Tuesday, August 31, 2010

Still Here

Sorry for the complete lack of blogging in the last week. The first week of school is always so crazy, I'm sure you understand. I would like to think that things are going to settle down, but there's so many events going on in the School of Art this semester it's insane, but in a good way.

The first big event is the Print Summit, which is happening next weekend, then a few weeks later is the Making a Living, Making a Life Symposium. We have Charon Kranson coming as a visiting artist the following week. I'm really excited for this, and more than a little nervous. Then two more visiting artists are coming at the end of October to discuss creativity. Oh, and I have two geology field trips, one over night to the Outer Banks. It's a lot, and I'm going to participate in as much as I am able, but I might have to skip a few things in order to keep up with the thesis work.

Speaking of which, I feel like I've barely started my thesis. I've been working on my brooches for the exchange arranged by Loring Taoka, and I spent a lot of time last week playing with all the different painting enamels I have to teach on Thursday. And it's so much harder to keep up with the reading now that school has started. Especially since my geology class is pretty reading heavy. Right now, I'm just trying to make a little progress everyday and taking things one day at a time.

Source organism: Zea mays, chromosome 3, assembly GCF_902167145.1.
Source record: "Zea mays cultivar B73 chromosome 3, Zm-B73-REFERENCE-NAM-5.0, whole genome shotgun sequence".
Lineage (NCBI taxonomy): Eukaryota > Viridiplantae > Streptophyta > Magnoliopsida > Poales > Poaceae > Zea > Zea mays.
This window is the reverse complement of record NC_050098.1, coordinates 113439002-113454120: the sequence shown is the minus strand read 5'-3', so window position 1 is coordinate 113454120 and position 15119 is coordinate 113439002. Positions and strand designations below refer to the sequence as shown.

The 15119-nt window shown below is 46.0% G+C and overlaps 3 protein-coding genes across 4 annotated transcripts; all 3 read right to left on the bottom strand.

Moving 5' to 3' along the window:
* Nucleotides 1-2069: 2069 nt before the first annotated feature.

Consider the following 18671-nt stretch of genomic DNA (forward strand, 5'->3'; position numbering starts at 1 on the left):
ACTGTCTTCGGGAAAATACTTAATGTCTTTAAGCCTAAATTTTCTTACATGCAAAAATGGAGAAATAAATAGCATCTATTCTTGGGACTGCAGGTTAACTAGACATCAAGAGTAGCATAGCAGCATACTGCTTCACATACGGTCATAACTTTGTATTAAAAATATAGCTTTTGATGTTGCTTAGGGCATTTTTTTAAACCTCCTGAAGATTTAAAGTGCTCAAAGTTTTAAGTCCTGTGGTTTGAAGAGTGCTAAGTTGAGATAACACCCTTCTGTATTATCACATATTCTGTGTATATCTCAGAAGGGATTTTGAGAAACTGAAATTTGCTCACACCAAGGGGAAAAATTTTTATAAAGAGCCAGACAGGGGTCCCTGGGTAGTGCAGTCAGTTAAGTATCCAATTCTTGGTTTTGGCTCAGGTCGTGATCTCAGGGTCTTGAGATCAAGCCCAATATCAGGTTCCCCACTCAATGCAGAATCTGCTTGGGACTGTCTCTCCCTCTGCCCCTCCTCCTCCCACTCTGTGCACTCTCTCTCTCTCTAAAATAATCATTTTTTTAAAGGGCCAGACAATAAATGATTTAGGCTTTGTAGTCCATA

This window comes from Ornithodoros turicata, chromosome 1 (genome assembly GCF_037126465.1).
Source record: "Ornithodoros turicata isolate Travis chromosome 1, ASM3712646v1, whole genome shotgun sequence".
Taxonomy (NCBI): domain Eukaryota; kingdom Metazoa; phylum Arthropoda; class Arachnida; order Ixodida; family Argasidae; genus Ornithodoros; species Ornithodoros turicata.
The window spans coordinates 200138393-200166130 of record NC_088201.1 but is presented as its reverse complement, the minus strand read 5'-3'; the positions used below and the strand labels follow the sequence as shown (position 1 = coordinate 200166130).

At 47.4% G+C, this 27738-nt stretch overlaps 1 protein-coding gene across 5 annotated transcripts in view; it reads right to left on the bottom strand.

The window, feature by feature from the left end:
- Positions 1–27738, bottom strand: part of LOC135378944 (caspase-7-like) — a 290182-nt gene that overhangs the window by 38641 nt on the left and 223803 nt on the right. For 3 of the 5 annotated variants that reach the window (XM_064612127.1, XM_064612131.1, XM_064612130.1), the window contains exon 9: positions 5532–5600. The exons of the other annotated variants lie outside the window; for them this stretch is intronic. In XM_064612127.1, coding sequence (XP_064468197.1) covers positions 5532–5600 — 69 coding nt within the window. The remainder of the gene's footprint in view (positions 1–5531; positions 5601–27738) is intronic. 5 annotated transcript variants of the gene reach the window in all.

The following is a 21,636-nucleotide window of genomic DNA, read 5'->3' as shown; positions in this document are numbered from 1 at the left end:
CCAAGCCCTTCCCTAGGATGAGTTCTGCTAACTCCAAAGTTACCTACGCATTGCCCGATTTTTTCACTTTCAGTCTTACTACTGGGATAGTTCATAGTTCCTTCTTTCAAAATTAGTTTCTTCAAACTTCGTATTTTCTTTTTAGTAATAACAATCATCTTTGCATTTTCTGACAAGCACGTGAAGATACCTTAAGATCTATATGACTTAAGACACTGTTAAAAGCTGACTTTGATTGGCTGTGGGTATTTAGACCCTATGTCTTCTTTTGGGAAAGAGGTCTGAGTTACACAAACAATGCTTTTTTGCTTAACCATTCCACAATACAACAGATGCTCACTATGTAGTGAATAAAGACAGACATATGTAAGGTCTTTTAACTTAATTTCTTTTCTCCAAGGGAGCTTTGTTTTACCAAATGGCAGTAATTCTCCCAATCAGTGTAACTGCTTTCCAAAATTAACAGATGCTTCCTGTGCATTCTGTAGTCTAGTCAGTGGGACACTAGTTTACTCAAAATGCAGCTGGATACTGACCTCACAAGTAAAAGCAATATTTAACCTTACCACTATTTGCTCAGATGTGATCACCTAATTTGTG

Although today I feel like I had a small breakthrough. I realized that I shouldn't even bother to put "make forms" and "enamel forms" on my to do list, since they will be there for the next seven months.

Wednesday, August 25, 2010

Etsy Fav

I totally want these so I can make books out of them.

Brass Lockets from weiwenhaitun.

Tuesday, August 24, 2010

First Day

Well, here we go again. Classes started today. What the hell happened to summer? At any rate, it wasn't too bad. We've got a little bit of faculty crazyness going on in our department right now. We have Ken Bova filling in for Linda while she plans the semester in Italy program and another of our faculty will be out these first few weeks recovering from surgery. But, all the classes are covered, and we're whipping the studio into shape!

I'm assisting the enameling class with Ken this semester and I'm SUPER excited! Linda will be popping in and out too, as needed. We've got a great group of students so I'm looking forward to having some great work to show off. And Ken is way cool, and I'm really looking forward to working with him.

So that was a big part of the day, along with some logistics (the symposuim is happening again!!!), but I did manage to melt some wax out of some forms that have been sitting around for a week or more. I bought myself a heat gun, which is pretty effective with melting most of the wax without setting any fires. I can then torch off the rest of the wax residue with "minimal" fire. Much safer. Although things did get a bit smokey when I was working on one of the bigger forms.

Tomorrow I get to go to my geology class! Whoot!

Saturday, August 21, 2010


"The essence of the principle of the Uncarved Block is that things in their original simplicity contain their own natural power, power that is easily spoiled and lost when that simplicity is changed."

~Benjamin Hoff The Tao of Pooh

Friday, August 20, 2010

Process Shot of the Week

So this week rigged up some new anodes in the bath and got back to electroforming. Over two days I reduced this:

Down to this:
Happy weekend!

Thursday, August 19, 2010

Quote of the Week

"The images are outward, but their reflection is inward."

~Joseph Campbell The Power of Myth

Tuesday, August 17, 2010

Charm Swap